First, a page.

Apple Vs Adobe

Adobe confirms Flash Player mobile is dead

Danny Winokur, VP and GM, interactive development at Adobe, confirms earlier rumors that Flash Player mobile is getting scrapped.

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Adobe announces Flash Media Server 4.5, will deliver video to iPhone, iPad

Adobe has finally announced support for simultaneous Flash and HTTP video streaming from the Flash Media Server product. This means that devices that don't support Adobe's Flash player or plugin, like iPhone, iPod touch, and iPad, will instead get HTTP streaming videos. Same content, same server, easier for broadcasters, easier for users. And it only took years. (Microsoft announced something similar for Silverlight back in November of 2009.)

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Adobe: Apple is being very mean to Flash

According to Adobe CTO Kevin Lynch, Apple is out to get Flash. Which I guess is fair since Flash has been out to melt every Apple device I've ever owned. Fast Company quotes:

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Microsoft and Adobe holding secret anti-Apple meetings?

Microsoft CEO Steve Ballmer snuck into Adobe to talk with their CEO, Shantanu Narayen, about how they could team up, cartoon villain-style, to take on the growing mobile power of Apple and one Steven P. Jobs. the NYT Bits blog says:

The meeting, which lasted more than an hour, covered a number of topics, but one of the main thrusts of the discussion was Apple and its control of the mobile phone market and how the two companies could team up in the battle against Apple. A possible acquisition of Adobe by Microsoft were among the options.

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Adobe thinks Apple's new cross-compiler policy is great, lack of support for (non-existant) Flash player not so much...

Like Google, Adobe is also over-joyed at Apple's newly changed and clarified developer license agreement, specifically the part that now allows cross-compilers like Flash CS5 Packager for iPhone:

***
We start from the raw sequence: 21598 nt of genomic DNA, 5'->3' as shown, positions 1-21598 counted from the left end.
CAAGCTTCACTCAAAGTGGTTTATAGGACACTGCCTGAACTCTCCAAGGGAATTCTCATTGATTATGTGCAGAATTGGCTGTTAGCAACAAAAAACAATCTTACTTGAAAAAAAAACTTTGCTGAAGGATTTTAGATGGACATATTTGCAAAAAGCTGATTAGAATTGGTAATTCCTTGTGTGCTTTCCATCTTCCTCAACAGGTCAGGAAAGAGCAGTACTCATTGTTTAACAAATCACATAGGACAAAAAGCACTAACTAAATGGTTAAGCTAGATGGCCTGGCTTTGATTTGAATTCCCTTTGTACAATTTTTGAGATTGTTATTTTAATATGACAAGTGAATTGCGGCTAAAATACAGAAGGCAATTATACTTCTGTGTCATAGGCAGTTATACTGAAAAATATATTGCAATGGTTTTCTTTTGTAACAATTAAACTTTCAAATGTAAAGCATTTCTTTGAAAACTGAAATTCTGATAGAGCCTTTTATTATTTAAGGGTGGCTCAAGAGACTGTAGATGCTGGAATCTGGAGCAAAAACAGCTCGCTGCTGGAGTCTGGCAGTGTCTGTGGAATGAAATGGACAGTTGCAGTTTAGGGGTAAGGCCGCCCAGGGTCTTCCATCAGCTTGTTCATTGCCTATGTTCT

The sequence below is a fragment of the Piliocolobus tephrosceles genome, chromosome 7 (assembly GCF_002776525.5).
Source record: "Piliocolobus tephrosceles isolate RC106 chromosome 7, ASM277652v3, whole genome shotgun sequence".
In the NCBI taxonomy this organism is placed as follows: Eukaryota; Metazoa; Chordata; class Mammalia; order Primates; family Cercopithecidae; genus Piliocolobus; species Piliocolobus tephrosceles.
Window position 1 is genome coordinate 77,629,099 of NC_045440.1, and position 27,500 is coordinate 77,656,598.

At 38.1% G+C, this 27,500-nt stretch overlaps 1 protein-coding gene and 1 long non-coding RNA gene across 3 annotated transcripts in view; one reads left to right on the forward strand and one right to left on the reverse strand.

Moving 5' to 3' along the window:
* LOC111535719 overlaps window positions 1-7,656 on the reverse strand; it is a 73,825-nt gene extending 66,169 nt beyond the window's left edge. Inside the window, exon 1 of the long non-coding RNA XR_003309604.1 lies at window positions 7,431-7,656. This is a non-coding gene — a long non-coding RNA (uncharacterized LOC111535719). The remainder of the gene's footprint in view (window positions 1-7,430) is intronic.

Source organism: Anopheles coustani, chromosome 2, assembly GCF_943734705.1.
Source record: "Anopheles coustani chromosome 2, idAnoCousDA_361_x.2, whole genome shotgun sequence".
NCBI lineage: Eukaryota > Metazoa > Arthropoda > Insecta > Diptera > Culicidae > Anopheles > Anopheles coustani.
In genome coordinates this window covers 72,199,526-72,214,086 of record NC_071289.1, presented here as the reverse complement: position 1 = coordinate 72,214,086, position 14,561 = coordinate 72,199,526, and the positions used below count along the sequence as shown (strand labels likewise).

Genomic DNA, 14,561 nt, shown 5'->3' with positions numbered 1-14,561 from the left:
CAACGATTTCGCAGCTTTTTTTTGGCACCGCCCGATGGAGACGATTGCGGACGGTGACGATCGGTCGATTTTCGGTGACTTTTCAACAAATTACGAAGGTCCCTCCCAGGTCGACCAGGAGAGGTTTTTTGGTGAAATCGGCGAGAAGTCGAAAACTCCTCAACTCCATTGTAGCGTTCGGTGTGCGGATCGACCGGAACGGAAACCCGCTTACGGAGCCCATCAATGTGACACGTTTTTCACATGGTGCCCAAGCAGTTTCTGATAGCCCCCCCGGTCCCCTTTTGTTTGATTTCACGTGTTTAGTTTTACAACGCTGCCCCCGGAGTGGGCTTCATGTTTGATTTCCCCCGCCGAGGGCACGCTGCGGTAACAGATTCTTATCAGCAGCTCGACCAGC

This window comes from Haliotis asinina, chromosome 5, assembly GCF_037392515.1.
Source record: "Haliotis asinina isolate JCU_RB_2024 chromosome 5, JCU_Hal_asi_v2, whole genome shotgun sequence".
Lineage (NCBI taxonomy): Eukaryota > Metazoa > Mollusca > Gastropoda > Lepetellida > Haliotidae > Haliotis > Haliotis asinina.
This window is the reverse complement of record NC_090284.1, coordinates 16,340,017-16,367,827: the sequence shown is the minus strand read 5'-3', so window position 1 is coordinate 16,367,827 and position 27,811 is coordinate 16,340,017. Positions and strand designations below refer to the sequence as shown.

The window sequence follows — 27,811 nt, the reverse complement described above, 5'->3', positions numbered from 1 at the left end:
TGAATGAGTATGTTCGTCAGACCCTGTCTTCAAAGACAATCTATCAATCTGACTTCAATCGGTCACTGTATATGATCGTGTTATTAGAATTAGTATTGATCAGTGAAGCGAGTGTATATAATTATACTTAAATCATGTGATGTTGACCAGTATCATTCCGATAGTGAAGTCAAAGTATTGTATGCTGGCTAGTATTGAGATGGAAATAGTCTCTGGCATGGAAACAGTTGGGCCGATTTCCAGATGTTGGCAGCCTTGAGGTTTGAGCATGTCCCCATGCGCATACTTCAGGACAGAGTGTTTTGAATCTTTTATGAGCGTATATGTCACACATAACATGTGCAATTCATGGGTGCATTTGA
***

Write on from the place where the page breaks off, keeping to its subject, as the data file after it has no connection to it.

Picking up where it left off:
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Adobe Flash gives up on iPhone, gives out on Android?

Adobe CEO Shantanu Narayen has told Telegraph that, since Apple's just not that into Flash, he and his almost ubiquitous plugin are moving on:

"We believe in open systems. We believe in the power of the internet and in customers making choices and I think a lot of the controversy was about their decision at that point. They've made their choice. We've made ours and we've moved on." [Telegraph]

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Apple Slightly Changes Terms in Section 3.3.2 Dealing With Cross-Compiling and Use of Interpretors

The iOS 4 GM seed (gold master) released during WWDC 2010 once again made changes to Section 3.3.2 of Apple's licensing agreement -- specifically the part that deals deals with the use of cross-compilers.  The changes this time around may not make things all better, but it could make things slightly better for some developers.  Matt Drance had this to say about the change to Section 3.2.2:

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iPad Live Podcast #4: World of Freedom

NOTE: iPad Live! now has its own RSS and iTunes feeds! Subscribe now via the links above.

Steve Jobs offers a world of freedom, on cycles and hidden meanings, Walmart getting iPad, MobileMe mail beta, Adobe hearts Apple, top 5 iPad cases, Fieldrunners, Todo vs. Things, Plants vs. Zombies, and more. Listen in!

Want to make us new theme music and win fabulous prizes?

iPad Live! needs your help, check out our theme music contest for your chance to win over $200 in prizes!

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Apple killing iPhone cross-compilers in 2010 like they killed Mac clones in 1997?

Apple has recently made headlines for banning cross-compilers in iPhone OS 4 SDK, and Steve Jobs fleshed out the specifics in his Thoughts on Flash open letter. This is nothing new. Back in September 1997, Apple and Steve Jobs made headlines for killing something else -- the Mac clones. And as is often the case, the past sheds some interesting light on the present and future of Apple and the iPhone and iPad. This is what Doc Searls wrote about it at the time:

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